Skip to comments.Electing God
Posted on 07/07/2009 1:15:06 AM PDT by Avoiding_Sulla
Ezekiel Emmanuel MD, Rahm Emmanuel’s brother, who is Barack Obama’s “Special Advisor for Health Policy”, is described by the  Huffington Post article as engaged in a very important mission: redesigning the US health care system.
Emanuel and the White House are attempting to reorganize the delivery and reimbursement systems of health care, changing what the types of procedures doctors rely on, making people more aware of disease prevention, encouraging insurance companies to expand coverage, and so on. It is a process rife with sensitivities, trickeries and, of course, the potential for failure. It is not, he insists, impossible.
“It is a complicated process and we have to try and make the choices clear and give people good reasons for making them,” Emanuel explains. “I don’t think that’s an impossible task and thankfully we have one of the great communicators, Barack Obama, at the helm of this ship of state.”
Emmanuel recently authored an article in the Lancet describing the various models of non-market health care rationing. Titled  “Principles for allocation of scarce medical interventions”, its is co-authored with Govind Persad and Alan Wertheimer. In it the authors simply review the pros and cons of the various ways of deciding who gets treated and who doesn’t. The allocation mechanisms they discuss are divided into strategies and substrategies. The pros and cons of each are laid out.
Treating People Equally
The authors are not very satisfied with the current metrics used for making medical decisions based on saving the most life-years. Both the “Quality-adjusted life-years” model and the “Disability-adjusted life-years” have shortcomings which they believe can be addressed by another model of their own: “The complete lives system”, which takes all the factors into account. They write:
Because none of the currently used systems satisfy all ethical requirements for just allocation, we propose an alternative: the complete lives system. This system incorporates five principles: youngest-first, prognosis, save the most lives, lottery, and instrumental value. … When implemented, the complete lives system produces a priority curve on which individuals aged between roughly 15 and 40 years get the most substantial chance, whereas the youngest and oldest people get chances that are attenuated … the complete lives system is least vulnerable to corruption. Age can be established quickly and accurately from identity documents. Prognosis allocation encourages physicians to improve patients’ health, unlike the perverse incentives to sicken patients or misrepresent health that the sickest-first allocation creates.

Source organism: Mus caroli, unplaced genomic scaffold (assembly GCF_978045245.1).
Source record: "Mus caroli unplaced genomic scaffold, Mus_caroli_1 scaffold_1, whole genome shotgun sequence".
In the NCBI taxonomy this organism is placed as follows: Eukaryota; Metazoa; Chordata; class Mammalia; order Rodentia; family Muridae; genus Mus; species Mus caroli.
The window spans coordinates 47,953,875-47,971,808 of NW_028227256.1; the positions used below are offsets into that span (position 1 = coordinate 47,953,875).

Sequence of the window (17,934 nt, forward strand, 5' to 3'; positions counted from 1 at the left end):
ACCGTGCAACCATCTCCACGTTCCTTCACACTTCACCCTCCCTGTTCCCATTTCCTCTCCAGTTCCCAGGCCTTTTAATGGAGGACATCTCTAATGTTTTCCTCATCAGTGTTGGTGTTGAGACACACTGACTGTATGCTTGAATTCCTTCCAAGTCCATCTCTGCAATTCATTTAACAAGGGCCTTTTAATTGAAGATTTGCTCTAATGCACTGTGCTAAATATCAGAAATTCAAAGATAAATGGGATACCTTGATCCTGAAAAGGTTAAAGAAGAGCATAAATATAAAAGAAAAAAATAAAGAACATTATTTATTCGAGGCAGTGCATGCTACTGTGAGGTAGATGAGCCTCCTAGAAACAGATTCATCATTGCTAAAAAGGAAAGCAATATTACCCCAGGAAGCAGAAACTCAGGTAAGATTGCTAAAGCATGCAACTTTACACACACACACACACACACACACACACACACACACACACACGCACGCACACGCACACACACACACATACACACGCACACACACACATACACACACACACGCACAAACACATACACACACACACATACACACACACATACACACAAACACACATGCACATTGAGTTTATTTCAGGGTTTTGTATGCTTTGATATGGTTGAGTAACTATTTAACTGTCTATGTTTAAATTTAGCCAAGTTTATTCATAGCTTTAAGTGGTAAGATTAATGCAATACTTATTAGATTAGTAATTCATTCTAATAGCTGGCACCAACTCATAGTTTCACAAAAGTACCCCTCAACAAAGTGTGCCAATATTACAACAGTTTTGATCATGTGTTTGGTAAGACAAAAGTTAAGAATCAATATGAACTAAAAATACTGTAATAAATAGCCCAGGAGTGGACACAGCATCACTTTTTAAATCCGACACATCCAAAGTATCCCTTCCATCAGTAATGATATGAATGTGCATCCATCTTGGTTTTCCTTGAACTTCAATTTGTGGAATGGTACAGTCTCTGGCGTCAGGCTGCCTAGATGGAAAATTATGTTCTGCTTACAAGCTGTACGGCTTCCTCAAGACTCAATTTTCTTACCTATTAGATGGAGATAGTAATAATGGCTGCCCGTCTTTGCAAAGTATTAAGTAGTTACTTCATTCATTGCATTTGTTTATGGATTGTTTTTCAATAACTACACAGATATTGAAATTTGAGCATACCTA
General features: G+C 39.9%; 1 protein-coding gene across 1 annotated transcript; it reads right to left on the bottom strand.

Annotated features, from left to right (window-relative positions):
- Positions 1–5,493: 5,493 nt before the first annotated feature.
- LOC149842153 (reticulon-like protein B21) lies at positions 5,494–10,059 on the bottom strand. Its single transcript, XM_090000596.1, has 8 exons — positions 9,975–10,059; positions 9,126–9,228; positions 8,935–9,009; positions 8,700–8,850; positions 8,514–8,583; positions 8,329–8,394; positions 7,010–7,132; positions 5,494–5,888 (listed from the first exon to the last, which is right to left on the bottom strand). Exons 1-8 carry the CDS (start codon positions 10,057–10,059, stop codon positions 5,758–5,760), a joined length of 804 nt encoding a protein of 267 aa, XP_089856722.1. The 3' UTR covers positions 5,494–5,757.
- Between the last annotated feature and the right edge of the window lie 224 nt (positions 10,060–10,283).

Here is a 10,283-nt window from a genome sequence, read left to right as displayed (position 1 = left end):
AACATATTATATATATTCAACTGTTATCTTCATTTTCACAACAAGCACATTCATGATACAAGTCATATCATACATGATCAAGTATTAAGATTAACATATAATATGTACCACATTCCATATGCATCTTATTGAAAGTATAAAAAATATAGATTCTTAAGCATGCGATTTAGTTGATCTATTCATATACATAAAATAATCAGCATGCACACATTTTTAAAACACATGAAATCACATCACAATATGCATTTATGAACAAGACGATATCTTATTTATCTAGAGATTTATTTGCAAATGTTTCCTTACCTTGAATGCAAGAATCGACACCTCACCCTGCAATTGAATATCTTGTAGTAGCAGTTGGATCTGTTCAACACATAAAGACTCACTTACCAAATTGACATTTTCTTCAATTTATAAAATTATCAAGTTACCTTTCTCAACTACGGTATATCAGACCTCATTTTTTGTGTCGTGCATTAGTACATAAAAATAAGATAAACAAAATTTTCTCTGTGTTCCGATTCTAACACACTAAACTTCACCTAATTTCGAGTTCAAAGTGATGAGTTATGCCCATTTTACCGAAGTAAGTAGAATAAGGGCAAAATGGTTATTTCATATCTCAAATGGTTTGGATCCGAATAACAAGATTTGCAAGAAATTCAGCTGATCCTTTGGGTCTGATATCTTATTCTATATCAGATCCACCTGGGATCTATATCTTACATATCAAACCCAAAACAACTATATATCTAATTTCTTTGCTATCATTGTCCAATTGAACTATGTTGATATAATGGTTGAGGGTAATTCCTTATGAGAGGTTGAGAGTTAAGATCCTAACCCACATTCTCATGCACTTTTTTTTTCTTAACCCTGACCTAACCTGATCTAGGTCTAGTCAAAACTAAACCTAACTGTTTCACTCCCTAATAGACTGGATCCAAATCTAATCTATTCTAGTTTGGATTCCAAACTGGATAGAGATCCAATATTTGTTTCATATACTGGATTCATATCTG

Under this system, patients would receive scarce care according to the graph shown below.
The paper concludes: “the complete lives system combines four morally relevant principles: youngest-first, prognosis, lottery, and saving the most lives. In pandemic situations, it also allocates scarce interventions to people instrumental in realising these four principles. Importantly, it is not an algorithm, but a framework that expresses widely affirmed values: priority to the worst-off, maximising benefits, and treating people equally. To achieve a just allocation of scarce medical interventions, society must embrace the challenge of implementing a coherent multiprinciple framework rather than relying on simple principles or retreating to the status quo.”
What’s not mentioned anywhere in the discussion, except by implication is the identity of the narrator. Who is the “we” in “Principles for allocation of scarce medical interventions” that decides who gets scarce medical care? The answer is tangentially provided in the paper itself, which writes that “the complete lives system is least vulnerable to corruption”.The “we” is a system; a system that can possibly be corrupted; hence Dr. Emmanuel’s efforts to design one in which such distortions will be held to a minimum.